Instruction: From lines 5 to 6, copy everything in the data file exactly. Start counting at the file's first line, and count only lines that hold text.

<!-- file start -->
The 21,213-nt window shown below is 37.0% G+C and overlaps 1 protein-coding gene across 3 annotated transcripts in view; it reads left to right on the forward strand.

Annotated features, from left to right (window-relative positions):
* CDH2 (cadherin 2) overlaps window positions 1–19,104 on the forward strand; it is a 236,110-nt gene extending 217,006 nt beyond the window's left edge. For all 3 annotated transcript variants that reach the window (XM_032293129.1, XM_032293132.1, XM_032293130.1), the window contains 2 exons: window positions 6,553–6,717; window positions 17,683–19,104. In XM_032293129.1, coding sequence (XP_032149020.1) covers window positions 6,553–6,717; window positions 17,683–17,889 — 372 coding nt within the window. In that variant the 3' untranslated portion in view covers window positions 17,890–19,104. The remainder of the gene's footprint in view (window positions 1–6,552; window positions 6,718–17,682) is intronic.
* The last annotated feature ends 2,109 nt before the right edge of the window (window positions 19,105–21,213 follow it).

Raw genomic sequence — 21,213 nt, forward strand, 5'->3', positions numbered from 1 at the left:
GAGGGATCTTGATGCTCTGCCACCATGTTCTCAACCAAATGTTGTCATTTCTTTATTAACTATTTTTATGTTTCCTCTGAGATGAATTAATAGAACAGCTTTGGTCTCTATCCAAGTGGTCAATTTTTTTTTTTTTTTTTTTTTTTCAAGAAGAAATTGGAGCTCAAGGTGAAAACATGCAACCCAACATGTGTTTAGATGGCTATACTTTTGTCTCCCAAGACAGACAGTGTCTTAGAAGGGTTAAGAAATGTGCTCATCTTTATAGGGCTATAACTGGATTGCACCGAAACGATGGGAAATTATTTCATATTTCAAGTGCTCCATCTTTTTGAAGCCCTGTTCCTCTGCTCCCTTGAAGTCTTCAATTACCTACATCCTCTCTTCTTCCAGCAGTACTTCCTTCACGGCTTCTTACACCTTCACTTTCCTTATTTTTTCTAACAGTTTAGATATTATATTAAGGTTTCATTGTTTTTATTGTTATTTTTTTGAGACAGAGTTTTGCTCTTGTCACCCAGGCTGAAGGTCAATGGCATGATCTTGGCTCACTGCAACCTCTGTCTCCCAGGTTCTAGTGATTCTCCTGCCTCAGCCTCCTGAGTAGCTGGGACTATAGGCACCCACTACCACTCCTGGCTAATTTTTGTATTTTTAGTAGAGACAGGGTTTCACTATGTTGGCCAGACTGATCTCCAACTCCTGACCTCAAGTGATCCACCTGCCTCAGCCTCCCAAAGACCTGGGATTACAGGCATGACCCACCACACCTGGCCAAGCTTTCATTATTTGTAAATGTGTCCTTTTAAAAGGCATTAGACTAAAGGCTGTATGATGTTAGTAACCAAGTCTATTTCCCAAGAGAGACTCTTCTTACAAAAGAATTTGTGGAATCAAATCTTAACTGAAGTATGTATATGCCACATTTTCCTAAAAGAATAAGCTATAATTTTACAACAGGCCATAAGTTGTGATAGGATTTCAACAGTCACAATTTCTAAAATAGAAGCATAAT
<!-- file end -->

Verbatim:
Raw genomic sequence — 21,213 nt, forward strand, 5'->3', positions numbered from 1 at the left:
GAGGGATCTTGATGCTCTGCCACCATGTTCTCAACCAAATGTTGTCATTTCTTTATTAACTATTTTTATGTTTCCTCTGAGATGAATTAATAGAACAGCTTTGGTCTCTATCCAAGTGGTCAATTTTTTTTTTTTTTTTTTTTTTTCAAGAAGAAATTGGAGCTCAAGGTGAAAACATGCAACCCAACATGTGTTTAGATGGCTATACTTTTGTCTCCCAAGACAGACAGTGTCTTAGAAGGGTTAAGAAATGTGCTCATCTTTATAGGGCTATAACTGGATTGCACCGAAACGATGGGAAATTATTTCATATTTCAAGTGCTCCATCTTTTTGAAGCCCTGTTCCTCTGCTCCCTTGAAGTCTTCAATTACCTACATCCTCTCTTCTTCCAGCAGTACTTCCTTCACGGCTTCTTACACCTTCACTTTCCTTATTTTTTCTAACAGTTTAGATATTATATTAAGGTTTCATTGTTTTTATTGTTATTTTTTTGAGACAGAGTTTTGCTCTTGTCACCCAGGCTGAAGGTCAATGGCATGATCTTGGCTCACTGCAACCTCTGTCTCCCAGGTTCTAGTGATTCTCCTGCCTCAGCCTCCTGAGTAGCTGGGACTATAGGCACCCACTACCACTCCTGGCTAATTTTTGTATTTTTAGTAGAGACAGGGTTTCACTATGTTGGCCAGACTGATCTCCAACTCCTGACCTCAAGTGATCCACCTGCCTCAGCCTCCCAAAGACCTGGGATTACAGGCATGACCCACCACACCTGGCCAAGCTTTCATTATTTGTAAATGTGTCCTTTTAAAAGGCATTAGACTAAAGGCTGTATGATGTTAGTAACCAAGTCTATTTCCCAAGAGAGACTCTTCTTACAAAAGAATTTGTGGAATCAAATCTTAACTGAAGTATGTATATGCCACATTTTCCTAAAAGAATAAGCTATAATTTTACAACAGGCCATAAGTTGTGATAGGATTTCAACAGTCACAATTTCTAAAATAGAAGCATAAT